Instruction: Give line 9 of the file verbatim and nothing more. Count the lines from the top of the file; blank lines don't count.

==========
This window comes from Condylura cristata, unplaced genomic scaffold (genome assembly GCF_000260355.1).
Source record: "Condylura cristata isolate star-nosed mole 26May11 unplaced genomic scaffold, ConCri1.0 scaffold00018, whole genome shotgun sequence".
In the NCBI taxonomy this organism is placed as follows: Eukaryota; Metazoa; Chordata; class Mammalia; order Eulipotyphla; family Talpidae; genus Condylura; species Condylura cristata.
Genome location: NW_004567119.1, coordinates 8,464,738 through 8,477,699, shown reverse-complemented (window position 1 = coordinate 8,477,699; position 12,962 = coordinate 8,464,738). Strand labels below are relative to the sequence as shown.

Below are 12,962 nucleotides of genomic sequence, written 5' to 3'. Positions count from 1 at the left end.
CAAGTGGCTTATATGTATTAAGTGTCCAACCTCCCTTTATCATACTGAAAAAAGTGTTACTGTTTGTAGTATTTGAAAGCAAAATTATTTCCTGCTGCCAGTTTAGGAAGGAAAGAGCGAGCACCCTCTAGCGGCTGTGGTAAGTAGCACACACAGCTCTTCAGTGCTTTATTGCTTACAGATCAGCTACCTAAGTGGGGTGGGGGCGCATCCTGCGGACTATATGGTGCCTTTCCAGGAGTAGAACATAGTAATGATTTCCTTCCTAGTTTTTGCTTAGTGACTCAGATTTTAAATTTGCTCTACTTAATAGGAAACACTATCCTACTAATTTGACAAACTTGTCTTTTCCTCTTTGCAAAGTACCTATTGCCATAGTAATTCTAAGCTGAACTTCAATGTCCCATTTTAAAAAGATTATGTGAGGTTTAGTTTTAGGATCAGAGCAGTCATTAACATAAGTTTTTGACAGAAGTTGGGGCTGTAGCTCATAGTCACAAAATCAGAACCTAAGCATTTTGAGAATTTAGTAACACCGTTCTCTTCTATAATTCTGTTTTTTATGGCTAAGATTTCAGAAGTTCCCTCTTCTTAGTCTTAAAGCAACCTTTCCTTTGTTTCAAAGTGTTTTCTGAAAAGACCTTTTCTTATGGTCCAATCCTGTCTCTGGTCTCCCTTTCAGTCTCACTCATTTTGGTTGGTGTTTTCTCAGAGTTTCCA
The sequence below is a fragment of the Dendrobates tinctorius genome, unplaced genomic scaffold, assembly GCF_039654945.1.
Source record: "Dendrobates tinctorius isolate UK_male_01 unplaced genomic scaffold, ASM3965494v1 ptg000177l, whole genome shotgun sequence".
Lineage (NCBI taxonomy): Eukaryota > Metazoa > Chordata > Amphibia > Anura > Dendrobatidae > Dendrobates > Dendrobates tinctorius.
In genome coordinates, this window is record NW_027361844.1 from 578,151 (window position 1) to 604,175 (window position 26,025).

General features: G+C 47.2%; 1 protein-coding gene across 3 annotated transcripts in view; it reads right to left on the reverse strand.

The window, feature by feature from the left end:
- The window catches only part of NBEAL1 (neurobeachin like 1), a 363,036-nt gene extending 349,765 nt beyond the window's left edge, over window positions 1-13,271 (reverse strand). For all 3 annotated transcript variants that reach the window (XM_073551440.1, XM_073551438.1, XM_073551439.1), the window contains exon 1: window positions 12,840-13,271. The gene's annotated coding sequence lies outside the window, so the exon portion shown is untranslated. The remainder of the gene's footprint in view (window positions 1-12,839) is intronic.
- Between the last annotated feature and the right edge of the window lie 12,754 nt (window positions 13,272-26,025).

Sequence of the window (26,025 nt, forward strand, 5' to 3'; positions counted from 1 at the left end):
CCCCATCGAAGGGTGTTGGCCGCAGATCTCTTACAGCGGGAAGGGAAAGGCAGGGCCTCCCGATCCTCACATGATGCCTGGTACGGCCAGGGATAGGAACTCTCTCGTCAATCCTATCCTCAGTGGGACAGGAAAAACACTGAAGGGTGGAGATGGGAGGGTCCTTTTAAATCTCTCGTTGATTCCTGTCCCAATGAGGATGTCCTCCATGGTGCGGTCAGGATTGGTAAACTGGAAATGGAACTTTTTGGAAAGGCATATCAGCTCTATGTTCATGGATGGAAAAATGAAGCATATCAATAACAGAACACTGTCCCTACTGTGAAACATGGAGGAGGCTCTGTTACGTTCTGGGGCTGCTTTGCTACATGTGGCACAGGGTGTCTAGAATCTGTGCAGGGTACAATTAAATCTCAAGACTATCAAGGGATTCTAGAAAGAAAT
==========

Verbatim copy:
Lineage (NCBI taxonomy): Eukaryota > Metazoa > Chordata > Amphibia > Anura > Dendrobatidae > Dendrobates > Dendrobates tinctorius.